OSHA Reminds Employers to Post Injury/Illness Summaries

OSHA is reminding employers that beginning today until April 30, 2008, they must post OSHA Form 300A, a summary of the total number of job-related injuries and illnesses that occurred during 2007.

"The OSHA 300 logs provide employers and employees a broad view of where injuries and illnesses are occurring at their worksites," said Assistant Secretary of Labor for OSHA Edwin G. Foulke, Jr. "Identifying and posting injury and illness information provides employers and employees with useful information to help ensure a more safe and healthful workplace."

The summary must include the total number of job-related injuries and illnesses that occurred in 2007 and were logged on the OSHA Form 300. To assist in calculating incidence rates, information about the annual average number of employees and total hours worked during the calendar year is also required. If a company recorded no injuries or illnesses in 2007, the employer must enter "zero" on the total line. The form must be signed and certified by a company executive and must be displayed in a common area where notices to employees are usually posted.

Employers with 10 or fewer employees and employers in certain industries are normally exempt from federal OSHA injury and illness recordkeeping and posting requirements. A complete list of exempt industries in the retail, services, finance, insurance, and real estate sectors is posted on the OSHA Web site, www.osha.gov.

Copies of OSHA Forms 300 and 300A are available in either Adobe PDF or Microsoft Excel Spreadsheet format on the OSHA Recordkeeping Web site at www.osha.gov/recordkeeping/index.html.

Download Center

  • Safety Metrics Guide

    Is your company leveraging its safety data and analytics to maintain a safe workplace? With so much data available, where do you start? This downloadable guide will give you insight on helpful key performance indicators (KPIs) you should track for your safety program.

  • Job Hazard Analysis Guide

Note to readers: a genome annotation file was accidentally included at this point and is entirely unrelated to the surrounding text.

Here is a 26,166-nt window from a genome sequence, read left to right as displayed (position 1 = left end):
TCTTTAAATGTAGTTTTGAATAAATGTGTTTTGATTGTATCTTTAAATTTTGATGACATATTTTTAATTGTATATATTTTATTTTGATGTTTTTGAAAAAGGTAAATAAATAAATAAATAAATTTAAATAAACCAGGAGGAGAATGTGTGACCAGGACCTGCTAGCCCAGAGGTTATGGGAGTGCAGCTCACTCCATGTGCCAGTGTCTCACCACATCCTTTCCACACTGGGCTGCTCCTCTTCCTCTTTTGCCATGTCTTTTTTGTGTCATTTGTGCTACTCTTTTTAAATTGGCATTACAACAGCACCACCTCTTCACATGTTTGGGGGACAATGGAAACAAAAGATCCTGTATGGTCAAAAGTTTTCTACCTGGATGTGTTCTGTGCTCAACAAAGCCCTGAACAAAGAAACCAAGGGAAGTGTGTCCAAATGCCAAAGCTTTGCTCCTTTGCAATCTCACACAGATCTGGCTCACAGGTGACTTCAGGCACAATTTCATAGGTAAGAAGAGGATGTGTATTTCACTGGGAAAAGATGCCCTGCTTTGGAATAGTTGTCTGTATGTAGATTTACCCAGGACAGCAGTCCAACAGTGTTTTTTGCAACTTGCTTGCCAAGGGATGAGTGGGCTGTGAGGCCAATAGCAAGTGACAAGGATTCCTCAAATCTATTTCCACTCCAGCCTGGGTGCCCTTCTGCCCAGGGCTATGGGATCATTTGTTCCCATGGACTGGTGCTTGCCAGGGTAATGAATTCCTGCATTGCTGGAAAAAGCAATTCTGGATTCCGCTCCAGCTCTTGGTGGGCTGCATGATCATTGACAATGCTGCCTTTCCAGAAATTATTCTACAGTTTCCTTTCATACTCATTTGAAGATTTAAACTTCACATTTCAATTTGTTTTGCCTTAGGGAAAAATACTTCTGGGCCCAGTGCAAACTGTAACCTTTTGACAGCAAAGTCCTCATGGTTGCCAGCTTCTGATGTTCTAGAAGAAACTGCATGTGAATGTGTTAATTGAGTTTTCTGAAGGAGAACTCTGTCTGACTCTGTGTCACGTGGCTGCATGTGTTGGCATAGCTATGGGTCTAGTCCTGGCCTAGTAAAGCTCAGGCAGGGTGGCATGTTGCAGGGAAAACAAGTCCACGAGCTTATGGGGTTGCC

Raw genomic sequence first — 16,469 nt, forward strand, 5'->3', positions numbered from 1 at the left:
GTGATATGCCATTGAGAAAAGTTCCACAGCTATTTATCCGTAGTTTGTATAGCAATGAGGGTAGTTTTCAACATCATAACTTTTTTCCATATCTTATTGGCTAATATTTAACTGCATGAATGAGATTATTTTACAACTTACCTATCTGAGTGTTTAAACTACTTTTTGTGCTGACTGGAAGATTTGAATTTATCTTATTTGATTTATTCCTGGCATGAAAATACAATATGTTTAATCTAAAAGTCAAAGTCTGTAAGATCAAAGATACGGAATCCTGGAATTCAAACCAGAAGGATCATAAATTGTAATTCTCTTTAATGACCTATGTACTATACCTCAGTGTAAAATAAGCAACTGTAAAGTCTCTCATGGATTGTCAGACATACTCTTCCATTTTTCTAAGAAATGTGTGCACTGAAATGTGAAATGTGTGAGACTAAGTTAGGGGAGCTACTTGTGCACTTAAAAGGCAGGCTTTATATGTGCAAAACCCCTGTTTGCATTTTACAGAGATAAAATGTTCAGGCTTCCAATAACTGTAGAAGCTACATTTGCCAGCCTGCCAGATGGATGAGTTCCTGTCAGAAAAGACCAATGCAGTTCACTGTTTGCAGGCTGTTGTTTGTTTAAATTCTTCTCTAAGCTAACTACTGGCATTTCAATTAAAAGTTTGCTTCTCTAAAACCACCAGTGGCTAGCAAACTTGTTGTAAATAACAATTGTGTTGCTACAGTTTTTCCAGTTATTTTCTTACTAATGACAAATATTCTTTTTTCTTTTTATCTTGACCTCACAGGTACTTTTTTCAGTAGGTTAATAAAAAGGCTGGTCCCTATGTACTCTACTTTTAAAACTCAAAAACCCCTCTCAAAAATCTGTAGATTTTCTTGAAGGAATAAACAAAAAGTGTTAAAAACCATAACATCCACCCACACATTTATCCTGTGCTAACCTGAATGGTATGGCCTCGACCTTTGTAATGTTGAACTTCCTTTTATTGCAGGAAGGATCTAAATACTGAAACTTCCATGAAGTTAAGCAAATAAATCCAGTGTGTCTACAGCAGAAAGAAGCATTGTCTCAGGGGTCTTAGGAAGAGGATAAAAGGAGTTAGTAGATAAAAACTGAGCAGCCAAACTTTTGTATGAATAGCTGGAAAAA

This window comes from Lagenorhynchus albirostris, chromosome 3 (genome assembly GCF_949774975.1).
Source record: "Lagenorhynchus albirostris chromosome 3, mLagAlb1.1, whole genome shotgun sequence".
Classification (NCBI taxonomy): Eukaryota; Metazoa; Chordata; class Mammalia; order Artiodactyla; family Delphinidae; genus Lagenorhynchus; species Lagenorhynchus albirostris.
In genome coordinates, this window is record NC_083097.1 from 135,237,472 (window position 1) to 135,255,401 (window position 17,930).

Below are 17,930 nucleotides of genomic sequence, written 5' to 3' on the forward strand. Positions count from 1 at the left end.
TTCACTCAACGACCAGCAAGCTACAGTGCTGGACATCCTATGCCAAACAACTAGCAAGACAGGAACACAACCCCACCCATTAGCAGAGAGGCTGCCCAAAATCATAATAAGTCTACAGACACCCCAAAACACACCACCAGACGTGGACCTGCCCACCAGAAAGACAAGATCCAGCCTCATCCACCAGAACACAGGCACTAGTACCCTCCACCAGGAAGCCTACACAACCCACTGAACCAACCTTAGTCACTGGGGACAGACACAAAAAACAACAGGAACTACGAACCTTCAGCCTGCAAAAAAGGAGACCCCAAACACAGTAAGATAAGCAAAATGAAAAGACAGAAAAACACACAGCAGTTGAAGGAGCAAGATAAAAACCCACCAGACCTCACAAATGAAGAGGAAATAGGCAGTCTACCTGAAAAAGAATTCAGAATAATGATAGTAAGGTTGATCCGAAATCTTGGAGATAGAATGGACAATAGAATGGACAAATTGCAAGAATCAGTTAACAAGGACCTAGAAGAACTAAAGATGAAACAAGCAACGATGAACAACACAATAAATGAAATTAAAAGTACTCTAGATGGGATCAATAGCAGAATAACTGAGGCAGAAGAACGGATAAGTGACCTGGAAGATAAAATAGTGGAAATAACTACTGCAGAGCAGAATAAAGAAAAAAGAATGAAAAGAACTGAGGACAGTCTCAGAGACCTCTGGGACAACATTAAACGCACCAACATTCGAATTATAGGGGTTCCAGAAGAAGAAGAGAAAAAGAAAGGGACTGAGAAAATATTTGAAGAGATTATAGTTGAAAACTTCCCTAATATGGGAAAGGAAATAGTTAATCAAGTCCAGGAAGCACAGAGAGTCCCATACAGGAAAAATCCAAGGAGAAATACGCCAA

This guide includes details on how to conduct a thorough Job Hazard Analysis, and it's based directly on an OSHA publication for conducting JHAs. Learn how to identify potential hazards associated with each task of a job and set controls to mitigate hazard risks.

  • A Guide to Practicing “New Safety”

    Learn from safety professionals from around the world as they share their perspectives on various “new views” of safety, including Safety Differently, Safety-II, No Safety, Human and Organizational Performance (HOP), Resilience Engineering, and more in this helpful guide.

  • Lone Worker Safety Guide

    As organizations digitalize and remote operations become more commonplace, the number of lone workers is on the rise. These employees are at increased risk for unaddressed workplace accidents or emergencies. This guide was created to help employers better understand common lone worker risks and solutions for lone worker risk mitigation and incident prevention.

  • EHS Software Buyer's Guide

    Learn the keys to staying organized, staying sharp, and staying one step ahead on all things safety. This buyer’s guide is designed for you to use in your search for the safety management solution that best suits your company’s needs.

  • Vector Solutions

Featured Whitepaper

OH&S Digital Edition

  • OHS Magazine Digital Edition - May 2022

    May 2022

    Featuring:

    • WEARABLE TECHNOLOGY
      How Wearable Technology is Transforming Safety and the Industrial Workplace
    • TRAINING: CONFINED SPACES
      Five Tips to Improve Safety in Confined Spaces
    • INDUSTRIAL HYGIENE
      Monitor for Asbestos to Help Save Lives
    • PPE: FALL PROTECTION
      Fall Protection Can Be Surprising
    View This Issue